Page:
Wisan v. City of Hildale, 2014 UT 20 (June 17, 2014)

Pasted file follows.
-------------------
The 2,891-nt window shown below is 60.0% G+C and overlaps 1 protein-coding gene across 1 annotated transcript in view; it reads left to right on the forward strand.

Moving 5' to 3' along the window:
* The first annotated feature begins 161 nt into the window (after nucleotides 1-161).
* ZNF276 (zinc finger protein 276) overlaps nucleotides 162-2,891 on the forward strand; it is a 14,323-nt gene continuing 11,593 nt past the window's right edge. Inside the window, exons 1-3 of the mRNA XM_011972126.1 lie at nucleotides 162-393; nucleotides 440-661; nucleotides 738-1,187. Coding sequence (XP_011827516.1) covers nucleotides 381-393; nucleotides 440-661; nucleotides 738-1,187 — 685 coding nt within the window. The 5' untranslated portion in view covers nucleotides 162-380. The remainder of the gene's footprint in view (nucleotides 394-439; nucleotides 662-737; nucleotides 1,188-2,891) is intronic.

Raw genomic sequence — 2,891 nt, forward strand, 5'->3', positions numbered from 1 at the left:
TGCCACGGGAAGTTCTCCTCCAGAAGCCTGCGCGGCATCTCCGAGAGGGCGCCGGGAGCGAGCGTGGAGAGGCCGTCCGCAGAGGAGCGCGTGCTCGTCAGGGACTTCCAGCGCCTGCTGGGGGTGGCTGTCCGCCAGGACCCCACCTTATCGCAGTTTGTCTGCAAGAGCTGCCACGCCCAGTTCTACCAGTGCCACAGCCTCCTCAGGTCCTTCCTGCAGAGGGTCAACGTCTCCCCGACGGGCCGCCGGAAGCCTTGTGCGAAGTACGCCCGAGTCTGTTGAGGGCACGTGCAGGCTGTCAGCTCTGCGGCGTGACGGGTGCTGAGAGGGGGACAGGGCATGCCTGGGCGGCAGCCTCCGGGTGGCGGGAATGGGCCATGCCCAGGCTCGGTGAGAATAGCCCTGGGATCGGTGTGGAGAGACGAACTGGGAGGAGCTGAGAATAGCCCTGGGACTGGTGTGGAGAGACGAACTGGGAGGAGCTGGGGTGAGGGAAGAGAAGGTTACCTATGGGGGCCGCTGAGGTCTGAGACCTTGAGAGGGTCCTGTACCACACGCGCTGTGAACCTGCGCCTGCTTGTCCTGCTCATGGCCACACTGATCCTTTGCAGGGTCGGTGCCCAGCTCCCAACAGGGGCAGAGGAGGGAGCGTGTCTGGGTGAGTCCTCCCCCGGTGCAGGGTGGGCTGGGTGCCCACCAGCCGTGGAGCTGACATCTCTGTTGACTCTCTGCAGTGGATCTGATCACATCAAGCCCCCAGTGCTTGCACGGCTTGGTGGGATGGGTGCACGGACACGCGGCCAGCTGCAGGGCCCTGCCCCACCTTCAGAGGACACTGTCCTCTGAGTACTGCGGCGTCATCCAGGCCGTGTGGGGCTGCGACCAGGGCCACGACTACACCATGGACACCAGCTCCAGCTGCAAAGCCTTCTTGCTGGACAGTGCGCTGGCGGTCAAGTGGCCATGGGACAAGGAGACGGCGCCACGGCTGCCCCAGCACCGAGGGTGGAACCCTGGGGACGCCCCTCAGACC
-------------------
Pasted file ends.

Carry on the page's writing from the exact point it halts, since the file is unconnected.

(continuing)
This appeal from a default judgment was dismissed on procedural grounds, and the default judgment was allowed to stand because the appellants chose the incorrect vehicle for relief. The controversy arose when the United Effort Plan Trust (UEPT) sued Hildale and a co-defendant (collectively, Hildale) seeking a writ of mandamus to compel subdivision of UEPT property within city limits. Hildale did not respond, and a default judgment was entered. Hildale then filed a rule 60(b) motion to set aside the default judgment and, while that motion was pending, filed a direct appeal of the default judgment. The district court denied the rule 60(b) motion, and Hildale did not appeal that denial. The court dismissed the direct appeal of the default judgment because Hildale relied exclusively on rule 60(b) in the appeal. The Utah Supreme Court explained that its review on a direct appeal of the default judgment was necessarily limited to whether the prerequisites for entry of default were satisfied. Hildale should have appealed the district court’s denial of the rule 60(b) motion.